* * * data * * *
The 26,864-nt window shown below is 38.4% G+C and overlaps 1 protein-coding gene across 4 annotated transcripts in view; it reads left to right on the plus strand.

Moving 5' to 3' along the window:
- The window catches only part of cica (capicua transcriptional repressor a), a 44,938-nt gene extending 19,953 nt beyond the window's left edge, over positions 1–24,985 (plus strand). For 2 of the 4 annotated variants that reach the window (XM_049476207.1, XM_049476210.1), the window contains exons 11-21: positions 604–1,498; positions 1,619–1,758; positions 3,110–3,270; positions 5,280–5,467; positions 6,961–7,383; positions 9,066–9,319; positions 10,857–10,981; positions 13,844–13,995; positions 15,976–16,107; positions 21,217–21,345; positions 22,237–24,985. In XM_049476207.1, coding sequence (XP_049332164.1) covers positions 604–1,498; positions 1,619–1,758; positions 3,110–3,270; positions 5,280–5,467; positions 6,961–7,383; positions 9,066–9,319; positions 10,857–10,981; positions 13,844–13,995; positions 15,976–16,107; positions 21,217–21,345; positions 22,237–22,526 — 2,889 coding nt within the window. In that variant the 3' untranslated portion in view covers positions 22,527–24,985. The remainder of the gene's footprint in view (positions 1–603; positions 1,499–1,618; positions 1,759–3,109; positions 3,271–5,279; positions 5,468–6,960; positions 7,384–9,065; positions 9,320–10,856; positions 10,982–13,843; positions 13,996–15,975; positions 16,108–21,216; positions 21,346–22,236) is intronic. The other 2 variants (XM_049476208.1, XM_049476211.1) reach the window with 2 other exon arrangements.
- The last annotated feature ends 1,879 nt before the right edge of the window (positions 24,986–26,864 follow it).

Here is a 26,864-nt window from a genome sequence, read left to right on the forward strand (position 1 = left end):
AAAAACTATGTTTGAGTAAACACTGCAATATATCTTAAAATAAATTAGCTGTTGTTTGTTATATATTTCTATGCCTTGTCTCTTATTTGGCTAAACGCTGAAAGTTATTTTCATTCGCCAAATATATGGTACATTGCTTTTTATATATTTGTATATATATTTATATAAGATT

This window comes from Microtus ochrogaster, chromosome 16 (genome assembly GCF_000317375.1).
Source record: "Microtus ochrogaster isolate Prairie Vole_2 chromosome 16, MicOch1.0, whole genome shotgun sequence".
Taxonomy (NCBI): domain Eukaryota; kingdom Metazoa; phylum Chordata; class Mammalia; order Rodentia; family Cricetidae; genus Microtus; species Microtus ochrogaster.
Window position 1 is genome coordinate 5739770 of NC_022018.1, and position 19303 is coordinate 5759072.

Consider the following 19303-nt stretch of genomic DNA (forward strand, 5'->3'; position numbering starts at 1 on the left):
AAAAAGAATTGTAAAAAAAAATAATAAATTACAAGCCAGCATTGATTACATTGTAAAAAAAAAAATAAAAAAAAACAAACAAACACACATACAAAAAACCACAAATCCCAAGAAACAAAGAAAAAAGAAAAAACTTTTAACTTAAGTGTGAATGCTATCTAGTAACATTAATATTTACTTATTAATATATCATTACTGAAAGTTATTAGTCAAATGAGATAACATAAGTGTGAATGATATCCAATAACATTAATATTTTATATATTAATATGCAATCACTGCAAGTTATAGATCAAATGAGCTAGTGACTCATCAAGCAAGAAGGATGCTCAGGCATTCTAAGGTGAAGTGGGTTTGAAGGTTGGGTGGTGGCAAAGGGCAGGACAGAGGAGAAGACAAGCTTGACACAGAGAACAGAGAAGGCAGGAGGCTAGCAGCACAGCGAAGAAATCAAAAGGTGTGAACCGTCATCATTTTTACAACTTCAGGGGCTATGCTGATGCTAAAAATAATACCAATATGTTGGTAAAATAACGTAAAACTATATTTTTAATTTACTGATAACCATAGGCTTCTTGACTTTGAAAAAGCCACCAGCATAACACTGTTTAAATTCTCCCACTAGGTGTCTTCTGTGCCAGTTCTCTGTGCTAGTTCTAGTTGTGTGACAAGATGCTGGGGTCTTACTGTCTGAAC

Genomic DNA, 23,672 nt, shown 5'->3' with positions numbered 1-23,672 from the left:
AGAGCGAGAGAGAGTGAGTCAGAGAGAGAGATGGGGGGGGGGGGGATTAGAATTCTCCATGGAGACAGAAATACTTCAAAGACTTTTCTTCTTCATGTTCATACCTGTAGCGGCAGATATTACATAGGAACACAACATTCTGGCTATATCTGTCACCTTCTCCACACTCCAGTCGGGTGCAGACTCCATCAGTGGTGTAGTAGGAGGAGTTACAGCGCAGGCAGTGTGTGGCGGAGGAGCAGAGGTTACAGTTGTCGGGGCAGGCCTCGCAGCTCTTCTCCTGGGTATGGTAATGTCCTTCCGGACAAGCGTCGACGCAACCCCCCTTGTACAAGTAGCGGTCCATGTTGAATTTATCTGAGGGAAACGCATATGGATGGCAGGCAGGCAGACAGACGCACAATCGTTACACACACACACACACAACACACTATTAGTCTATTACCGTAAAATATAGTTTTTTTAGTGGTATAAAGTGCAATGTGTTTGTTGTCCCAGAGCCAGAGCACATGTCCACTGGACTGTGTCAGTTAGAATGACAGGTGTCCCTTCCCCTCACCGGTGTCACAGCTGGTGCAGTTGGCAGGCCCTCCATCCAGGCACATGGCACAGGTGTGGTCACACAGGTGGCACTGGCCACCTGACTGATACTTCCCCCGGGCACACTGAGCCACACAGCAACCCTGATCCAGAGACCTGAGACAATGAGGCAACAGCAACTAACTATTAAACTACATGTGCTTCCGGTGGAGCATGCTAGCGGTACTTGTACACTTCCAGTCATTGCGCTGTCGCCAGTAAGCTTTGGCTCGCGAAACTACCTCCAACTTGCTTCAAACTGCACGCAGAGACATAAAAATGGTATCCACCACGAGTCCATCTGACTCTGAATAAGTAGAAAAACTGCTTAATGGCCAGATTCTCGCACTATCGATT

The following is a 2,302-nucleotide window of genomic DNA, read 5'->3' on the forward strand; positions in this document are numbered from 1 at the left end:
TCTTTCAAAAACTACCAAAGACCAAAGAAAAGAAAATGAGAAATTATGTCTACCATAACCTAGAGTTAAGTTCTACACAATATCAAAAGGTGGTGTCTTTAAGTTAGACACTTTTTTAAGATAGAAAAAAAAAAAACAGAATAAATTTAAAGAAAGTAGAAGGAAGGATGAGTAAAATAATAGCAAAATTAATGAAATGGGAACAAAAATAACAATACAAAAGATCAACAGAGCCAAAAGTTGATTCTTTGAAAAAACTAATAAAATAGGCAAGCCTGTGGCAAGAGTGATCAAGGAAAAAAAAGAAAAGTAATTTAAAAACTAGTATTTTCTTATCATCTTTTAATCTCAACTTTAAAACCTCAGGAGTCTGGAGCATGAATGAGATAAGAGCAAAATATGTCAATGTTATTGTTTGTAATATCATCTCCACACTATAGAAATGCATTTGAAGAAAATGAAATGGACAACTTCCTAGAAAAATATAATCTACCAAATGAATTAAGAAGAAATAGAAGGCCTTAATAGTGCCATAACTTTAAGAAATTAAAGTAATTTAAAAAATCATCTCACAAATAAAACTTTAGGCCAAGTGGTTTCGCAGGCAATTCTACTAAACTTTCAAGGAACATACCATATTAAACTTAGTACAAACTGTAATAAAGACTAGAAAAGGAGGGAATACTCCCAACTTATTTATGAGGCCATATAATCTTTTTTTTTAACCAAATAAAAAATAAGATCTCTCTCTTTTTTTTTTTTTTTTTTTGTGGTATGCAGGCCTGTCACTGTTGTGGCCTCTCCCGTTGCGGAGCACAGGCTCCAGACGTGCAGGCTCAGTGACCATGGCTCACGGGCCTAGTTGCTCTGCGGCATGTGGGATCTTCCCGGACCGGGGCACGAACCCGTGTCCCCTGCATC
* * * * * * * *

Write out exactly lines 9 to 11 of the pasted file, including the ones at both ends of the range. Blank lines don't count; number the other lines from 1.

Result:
Taxonomy (NCBI): domain Eukaryota; kingdom Metazoa; phylum Chordata; class Mammalia; order Rodentia; family Cricetidae; genus Microtus; species Microtus ochrogaster.
Window position 1 is genome coordinate 5739770 of NC_022018.1, and position 19303 is coordinate 5759072.

Consider the following 19303-nt stretch of genomic DNA (forward strand, 5'->3'; position numbering starts at 1 on the left):